Primates

, 52:329 | Cite as

Natural history of Camponotus ant-fishing by the M group chimpanzees at the Mahale Mountains National Park, Tanzania

Original Article

Abstract

The aim of this study was to provide basic data on ant-fishing behavior among the M group chimpanzees at the Mahale Mountains National Park, Tanzania. Ant-fishing is a type of tool-using behavior that has been exhibited by Mahale chimpanzees when feeding upon arboreal carpenter ants (Camponotus spp.) since the 1970s, and is now regarded as a candidate of wild chimpanzee culture. Herein, I describe in detail the features of ant-fishing shown by the Mahale M group chimpanzees: (1) 2 species of Camponotus ants (Camponotus sp. (chrysurus-complex) [C. sp.1] and C. brutus) were identified as the target species of ant-fishing, and C. sp.1 was selected intensively as the main target; (2) 24 species (92 individuals) of trees were identified as ant-fishing sites–these were widely distributed throughout the western/lowland region of the M group’s home range, and the top 5 species were used more frequently; (3) the efficiency of ant-fishing was influenced not only by the site choice or the skillfulness of the chimpanzees, but inevitably by the condition of the ants; (4) the estimated nutritional intake from ant-fishing was apparently negligible; (5) most of the M group members (50/60 individuals) older than 3 years of age successfully used tools to fish for ants; and (6) female chimpanzees engaged in ant-fishing more frequently and for longer periods than males did. Further, I compared the features of ant-fishing exhibited by the Mahale M group chimpanzees with those exhibited by the former K group at Mahale and by other populations of wild chimpanzees.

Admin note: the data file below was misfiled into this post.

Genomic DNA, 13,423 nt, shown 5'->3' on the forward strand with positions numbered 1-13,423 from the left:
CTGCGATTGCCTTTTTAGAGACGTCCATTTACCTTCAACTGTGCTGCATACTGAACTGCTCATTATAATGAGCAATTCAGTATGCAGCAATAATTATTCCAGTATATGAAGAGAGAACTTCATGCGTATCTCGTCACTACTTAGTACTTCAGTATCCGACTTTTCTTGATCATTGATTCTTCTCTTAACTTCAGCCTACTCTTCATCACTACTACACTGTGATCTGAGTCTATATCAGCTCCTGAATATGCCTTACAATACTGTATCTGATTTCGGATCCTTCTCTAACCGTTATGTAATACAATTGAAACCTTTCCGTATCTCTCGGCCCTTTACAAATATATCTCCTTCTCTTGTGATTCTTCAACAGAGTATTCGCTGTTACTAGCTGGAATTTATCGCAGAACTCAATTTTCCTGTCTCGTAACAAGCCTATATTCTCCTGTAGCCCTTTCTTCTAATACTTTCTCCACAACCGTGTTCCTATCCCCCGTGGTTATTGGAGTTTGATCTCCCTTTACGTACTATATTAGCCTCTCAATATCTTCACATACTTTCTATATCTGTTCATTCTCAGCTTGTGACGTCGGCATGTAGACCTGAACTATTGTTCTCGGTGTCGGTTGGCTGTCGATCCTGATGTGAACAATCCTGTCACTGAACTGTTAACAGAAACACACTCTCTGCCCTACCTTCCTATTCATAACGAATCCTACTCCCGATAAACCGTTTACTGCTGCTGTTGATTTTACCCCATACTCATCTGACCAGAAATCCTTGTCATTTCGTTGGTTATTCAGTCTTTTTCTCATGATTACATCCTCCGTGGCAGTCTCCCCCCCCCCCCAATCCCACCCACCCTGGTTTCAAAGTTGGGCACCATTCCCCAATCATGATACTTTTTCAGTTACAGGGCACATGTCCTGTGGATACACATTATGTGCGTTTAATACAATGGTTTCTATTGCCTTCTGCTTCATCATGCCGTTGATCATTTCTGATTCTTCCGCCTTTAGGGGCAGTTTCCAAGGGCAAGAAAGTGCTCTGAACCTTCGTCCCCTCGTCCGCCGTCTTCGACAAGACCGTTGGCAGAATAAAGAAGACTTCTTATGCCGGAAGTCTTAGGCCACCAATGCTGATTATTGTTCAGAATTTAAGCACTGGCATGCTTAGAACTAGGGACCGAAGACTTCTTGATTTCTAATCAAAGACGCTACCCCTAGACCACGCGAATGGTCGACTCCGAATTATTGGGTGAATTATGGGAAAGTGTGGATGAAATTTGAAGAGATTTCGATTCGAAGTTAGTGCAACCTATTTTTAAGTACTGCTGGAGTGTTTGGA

Keywords

Chimpanzee Tool-use Ant-fishing Camponotus Mahale Culture 

Notes

Acknowledgments

This study was financially supported by a MEXT Grant-in-Aid for Scientific Research (#16255007 to T. Nishida and #19107007 to J. Yamagiwa), and a Grant-in-Aid for 21st Century COE Research (A14). I thank the COSTECH, TAWIRI, and TANAPA for permissions to conduct the fieldwork; and MMWRC and MMNP for logistic support. I am grateful to T. Nishida, M. Nakamura, N. Itoh, and K. Zamma for their valuable advice and encouragement; H. Ihobe, K Ihobe, M. Shimada, T. Nishida, M. Nakai, S. Uehara, K. Zamma, and M. Nakamura for their cooperation in the field. I am grateful to J. Yamagiwa and two anonymous referees for valuable comments on the manuscript. This field research could not have been completed without the help of field assistants: R. Kitopeni, M. Hamisi, R. Hawazi, M. Mwami, H. Bunengwa, K. Athumani, M. Matumla, B. Haruna, M. Makelele, and S. Kabangula. This article is dedicated to the memory of Professor Toshisada Nishida.

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Copyright information

© Japan Monkey Centre and Springer 2011

Authors and Affiliations

  1. 1.Wildlife Research Center of Kyoto UniversityKyotoJapan

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